“Wake up, Henry! Today’s my birthday!” Beatrix shouted.
“Why do I have to have all sisters?” Henry David grumbled as he got out of bed.
“I’m up!” Polyanna announced. “Happy birthday, Beatrix!”
Beatrix threw on her clothes and headed downstairs, while Henry David and Polyanna finished getting dressed.
“Happy birthday, Beatrix.” Alexander said, bending over to hug his daughter. “Let’s try not to make this a traditional Goth birthday, okay?”
“Okay, dad,” Beatrix replied, giggling a little bit.
Once everyone was dressed and the cake had been baked, the family headed into the kitchen, greeted by the aroma of Rosalynn’s baking. Beatrix walked over to the counter, quickly made a wish, and blew out the candles. After a whirlwind of color and sparkles, she was a teen!
After a clothing and hair change, Rosalynn sat Beatrix down to talk. “Now that you’re a teen, I think that it’s time to tell you the details of your adoption. To start out, what to do remember about your life before the orphanage?”
“I remember living in a village, and running around with other kids- but there were more adults than kids. We lived in the middle of a huge jungle, and we would go to the beach to fish and swim. I liked to go out on my own and explore, and one day I found this old, abandoned building filled with things I had never seen before. Then I heard a noise, and when I turned around I saw a man staring at me. He said something I didn’t understand, took me into what I thought was a really large and noisy bird, and I never saw that amount of freedom again. That was when I became gloomy; when I was at the orphanage and realized that I would never see the village, or the jungle, or the beach, or the volcano ever again,” Beatrix replied, remembering it all clearly once her mom had prompted her.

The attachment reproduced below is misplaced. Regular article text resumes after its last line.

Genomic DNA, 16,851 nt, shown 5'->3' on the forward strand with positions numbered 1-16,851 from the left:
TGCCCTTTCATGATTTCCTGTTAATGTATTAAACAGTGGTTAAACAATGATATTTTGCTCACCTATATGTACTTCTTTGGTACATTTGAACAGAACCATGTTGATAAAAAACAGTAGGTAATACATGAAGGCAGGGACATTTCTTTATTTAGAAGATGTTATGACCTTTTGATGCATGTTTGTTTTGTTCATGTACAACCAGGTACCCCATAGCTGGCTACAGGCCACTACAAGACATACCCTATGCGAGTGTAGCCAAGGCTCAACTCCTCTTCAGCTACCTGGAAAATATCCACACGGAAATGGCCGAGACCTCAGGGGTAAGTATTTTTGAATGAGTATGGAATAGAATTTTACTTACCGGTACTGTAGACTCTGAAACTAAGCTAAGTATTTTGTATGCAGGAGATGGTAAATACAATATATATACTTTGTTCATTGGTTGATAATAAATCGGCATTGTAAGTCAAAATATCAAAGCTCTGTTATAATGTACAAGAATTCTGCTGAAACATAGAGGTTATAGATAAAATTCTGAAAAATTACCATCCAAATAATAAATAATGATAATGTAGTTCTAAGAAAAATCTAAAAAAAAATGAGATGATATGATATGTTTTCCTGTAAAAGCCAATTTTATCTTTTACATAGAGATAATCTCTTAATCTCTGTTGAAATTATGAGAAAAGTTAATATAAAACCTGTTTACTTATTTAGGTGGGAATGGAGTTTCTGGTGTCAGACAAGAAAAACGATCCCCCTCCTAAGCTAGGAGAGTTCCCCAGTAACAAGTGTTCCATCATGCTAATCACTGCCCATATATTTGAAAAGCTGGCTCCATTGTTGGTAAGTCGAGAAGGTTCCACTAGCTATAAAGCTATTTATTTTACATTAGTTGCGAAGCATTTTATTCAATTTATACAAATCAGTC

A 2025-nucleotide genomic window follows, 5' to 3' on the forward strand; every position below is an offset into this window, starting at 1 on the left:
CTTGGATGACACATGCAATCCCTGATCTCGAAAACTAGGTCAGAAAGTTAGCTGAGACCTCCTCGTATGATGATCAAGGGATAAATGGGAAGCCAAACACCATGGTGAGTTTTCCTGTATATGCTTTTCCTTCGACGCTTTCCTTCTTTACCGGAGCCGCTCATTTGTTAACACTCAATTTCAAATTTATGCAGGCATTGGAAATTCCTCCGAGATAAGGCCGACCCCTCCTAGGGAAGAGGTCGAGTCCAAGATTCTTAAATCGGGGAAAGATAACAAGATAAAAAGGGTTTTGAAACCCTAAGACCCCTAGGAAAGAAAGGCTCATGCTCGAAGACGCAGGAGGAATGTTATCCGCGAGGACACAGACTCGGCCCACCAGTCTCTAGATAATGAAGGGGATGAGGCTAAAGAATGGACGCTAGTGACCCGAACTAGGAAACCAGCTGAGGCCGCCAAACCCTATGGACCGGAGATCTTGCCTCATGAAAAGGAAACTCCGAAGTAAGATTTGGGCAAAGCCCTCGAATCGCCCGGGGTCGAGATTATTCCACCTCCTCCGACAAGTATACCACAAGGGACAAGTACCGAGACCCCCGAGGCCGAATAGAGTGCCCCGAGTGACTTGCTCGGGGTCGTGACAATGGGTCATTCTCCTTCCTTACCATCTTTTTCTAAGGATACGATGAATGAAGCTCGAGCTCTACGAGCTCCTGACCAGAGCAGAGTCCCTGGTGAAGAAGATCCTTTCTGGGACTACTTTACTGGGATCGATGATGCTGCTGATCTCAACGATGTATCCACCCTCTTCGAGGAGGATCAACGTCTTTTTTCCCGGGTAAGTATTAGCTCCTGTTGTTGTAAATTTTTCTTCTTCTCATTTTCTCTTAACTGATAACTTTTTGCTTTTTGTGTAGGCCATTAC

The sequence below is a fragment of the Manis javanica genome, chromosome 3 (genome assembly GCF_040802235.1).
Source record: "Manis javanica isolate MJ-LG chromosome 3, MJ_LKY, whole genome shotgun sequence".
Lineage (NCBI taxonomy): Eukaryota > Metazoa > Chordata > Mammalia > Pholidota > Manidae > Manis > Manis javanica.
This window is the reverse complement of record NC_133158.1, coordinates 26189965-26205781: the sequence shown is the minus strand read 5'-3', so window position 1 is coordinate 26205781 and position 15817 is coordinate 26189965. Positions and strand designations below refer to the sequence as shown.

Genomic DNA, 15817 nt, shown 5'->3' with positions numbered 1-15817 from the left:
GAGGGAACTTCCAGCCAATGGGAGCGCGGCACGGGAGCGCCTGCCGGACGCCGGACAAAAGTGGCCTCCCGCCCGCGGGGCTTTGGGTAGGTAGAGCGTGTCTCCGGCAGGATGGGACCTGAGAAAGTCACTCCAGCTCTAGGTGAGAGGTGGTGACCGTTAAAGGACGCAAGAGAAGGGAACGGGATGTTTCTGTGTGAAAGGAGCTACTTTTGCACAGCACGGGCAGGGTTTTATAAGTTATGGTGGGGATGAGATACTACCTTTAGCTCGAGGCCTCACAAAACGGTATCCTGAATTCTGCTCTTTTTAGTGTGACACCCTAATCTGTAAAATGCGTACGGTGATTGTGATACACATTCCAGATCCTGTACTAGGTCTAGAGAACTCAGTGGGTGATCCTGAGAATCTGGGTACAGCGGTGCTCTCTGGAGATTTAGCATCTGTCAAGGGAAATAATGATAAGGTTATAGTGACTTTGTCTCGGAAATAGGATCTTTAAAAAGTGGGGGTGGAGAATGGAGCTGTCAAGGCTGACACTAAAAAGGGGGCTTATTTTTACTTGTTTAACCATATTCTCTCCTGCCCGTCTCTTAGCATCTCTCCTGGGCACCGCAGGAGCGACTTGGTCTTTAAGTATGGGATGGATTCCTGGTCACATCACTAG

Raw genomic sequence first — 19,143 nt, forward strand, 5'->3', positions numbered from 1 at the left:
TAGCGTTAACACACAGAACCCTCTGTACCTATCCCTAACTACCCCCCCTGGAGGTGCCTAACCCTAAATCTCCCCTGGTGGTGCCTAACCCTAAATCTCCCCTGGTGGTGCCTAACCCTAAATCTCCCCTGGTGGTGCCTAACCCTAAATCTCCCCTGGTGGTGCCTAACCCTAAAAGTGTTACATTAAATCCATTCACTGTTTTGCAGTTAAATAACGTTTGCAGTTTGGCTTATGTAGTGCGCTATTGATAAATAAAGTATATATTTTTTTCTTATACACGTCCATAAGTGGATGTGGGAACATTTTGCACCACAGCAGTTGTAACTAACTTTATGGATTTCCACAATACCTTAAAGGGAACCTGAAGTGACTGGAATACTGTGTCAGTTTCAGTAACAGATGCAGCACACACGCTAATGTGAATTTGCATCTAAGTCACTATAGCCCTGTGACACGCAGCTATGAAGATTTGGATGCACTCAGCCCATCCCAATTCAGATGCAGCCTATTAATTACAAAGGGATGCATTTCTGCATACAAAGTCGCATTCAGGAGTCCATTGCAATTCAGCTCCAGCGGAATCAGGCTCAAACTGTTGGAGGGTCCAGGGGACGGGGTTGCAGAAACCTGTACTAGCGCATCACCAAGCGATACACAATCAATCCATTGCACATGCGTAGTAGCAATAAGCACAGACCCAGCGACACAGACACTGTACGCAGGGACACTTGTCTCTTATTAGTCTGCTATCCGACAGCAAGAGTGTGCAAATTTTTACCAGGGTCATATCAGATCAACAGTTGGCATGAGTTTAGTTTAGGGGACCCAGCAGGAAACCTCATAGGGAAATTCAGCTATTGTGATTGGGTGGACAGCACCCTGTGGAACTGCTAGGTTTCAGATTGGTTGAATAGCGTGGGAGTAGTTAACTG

“What we were told when we adopted you,” Rosalynn began, “was that you were an abandoned child, living in the worst possible conditions, and fighting to survive on a remote island when you were found. Now, how about we stop talking about the past, and talk about the future instead.”
“We’ll start out with something simple- what do you want to do when you grow up?”
“I want to work in an office like Annabeth does so I can make lots of money and have a really nice house and go back to the island and find my real family and make sure that no one else ever goes there.”
“We’ll see how that works out. How about you make some paintings that you can sell to start earning money right now? We have an easel on the back porch that never seems to get used.”
“Okay,” Beatrix replied, suddenly feeling a bit gloomy again.
That night, Beatrix dreamed that she was back on the island, running through the forest and giggling as orangutans searched her hair for bugs. She knew that she wanted to go back, and have that happen again.